I agree that Europa Editions make lovely books and they have an excellent editor in Michael Reynolds (let us not underestimate the role of the editor in producing good books). But my experience with them as a literary translator was the worst I have had. They are the only publisher not to give the translator copyright in his work. The copyright in my translation of Death Rites by Alicia Giménez-Bartlett belongs to Europa Editions, not to me. And I never understand this, since it costs the publisher nothing (even if they grant the translator royalties of, say, 0.5%, these will never be payable since they will never exceed the fee he received and royalties are payable against that fee).
They are the only publisher I have worked for not to pay an advance, as if the translator, while working, needed no money. Half the fee was paid two months after delivery of the translation, the other half six months after delivery of the translation.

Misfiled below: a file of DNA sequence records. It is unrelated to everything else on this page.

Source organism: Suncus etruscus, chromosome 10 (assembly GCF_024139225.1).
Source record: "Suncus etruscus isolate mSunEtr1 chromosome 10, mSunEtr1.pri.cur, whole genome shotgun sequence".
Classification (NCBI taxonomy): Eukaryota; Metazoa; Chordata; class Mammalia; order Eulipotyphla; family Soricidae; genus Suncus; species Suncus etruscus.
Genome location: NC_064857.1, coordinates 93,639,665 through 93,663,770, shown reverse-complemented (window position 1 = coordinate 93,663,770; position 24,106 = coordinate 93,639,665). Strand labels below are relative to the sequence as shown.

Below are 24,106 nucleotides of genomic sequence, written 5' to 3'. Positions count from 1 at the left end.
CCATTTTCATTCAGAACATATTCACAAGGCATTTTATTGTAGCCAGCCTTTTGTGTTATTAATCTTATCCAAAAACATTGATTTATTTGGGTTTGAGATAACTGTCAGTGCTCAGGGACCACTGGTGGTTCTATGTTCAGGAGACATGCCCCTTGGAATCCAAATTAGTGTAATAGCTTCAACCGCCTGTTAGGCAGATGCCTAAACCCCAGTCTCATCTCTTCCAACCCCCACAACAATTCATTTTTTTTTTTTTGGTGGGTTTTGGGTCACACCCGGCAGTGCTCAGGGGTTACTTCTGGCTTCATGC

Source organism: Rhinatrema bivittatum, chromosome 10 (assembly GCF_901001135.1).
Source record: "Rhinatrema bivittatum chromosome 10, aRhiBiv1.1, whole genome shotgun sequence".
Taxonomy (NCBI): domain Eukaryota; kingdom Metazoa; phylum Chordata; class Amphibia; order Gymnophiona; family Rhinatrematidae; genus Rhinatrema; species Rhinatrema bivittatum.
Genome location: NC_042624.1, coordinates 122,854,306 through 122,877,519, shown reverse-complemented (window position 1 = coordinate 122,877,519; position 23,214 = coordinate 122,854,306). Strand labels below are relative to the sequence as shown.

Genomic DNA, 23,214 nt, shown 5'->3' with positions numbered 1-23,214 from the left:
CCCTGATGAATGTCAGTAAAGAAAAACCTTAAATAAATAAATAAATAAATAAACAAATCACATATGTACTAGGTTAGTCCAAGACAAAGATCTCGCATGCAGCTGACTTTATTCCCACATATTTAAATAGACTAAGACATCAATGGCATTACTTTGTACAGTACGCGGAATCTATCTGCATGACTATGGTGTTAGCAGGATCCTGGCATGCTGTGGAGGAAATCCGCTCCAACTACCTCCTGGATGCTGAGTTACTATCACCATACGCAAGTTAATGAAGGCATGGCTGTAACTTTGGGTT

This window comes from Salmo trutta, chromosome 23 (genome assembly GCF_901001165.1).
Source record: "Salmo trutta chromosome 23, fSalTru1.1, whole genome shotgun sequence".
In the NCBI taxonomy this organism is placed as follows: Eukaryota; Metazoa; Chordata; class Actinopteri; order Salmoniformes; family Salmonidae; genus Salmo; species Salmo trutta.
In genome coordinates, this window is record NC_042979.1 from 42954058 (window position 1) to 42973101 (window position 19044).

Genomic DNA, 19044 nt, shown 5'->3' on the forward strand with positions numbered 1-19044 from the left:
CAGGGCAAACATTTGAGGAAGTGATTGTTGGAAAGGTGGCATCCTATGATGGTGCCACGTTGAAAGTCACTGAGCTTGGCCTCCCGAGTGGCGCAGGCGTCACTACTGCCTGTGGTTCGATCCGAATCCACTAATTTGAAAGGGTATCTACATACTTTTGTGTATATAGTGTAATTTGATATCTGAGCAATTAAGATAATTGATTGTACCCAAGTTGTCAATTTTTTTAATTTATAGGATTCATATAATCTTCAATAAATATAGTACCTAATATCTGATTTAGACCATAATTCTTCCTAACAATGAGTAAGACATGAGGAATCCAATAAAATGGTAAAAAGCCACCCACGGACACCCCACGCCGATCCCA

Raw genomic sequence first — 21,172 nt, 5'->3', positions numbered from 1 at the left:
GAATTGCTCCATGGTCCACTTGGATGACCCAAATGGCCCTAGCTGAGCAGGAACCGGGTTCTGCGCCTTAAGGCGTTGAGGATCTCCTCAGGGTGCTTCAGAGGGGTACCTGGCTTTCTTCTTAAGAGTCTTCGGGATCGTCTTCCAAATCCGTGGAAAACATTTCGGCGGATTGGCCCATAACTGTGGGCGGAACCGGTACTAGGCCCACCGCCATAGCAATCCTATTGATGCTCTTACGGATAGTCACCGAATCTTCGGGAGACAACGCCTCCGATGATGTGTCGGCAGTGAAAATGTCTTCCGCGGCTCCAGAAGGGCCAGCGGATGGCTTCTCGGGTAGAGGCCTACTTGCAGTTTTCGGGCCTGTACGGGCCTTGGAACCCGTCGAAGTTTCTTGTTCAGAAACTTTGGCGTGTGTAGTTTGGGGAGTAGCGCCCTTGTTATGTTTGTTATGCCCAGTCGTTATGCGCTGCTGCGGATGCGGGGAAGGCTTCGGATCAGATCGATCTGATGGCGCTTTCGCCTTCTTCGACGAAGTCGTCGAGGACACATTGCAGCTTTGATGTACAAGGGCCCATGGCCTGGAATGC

And, because I live in Bulgaria and there is no labour agreement between Bulgaria and the United States, they then applied a 30% withholding tax, so that I only received 70% of an already modest fee. I was not told about this tax until after delivery, when there was nothing I could do.
These are old values only in that they confirm the precarious position the literary translator is forced to work in! If we understand the other, we are far less inclined to want to punch them and this is something literary translators, as well as editors of literary magazines such as Absinthe, are fighting to achieve. According to WikiAnswers, a US military bomb costs $25000. How much better this would be spent on experienced translators and functioning literary magazines!
Publishing books from abroad - new approaches - A few days ago E.J. Van Lanen, of the newly founded Frisch & Co., posted a piece explaining Why I Publish Ebooks, or the Future of Literary Translat...
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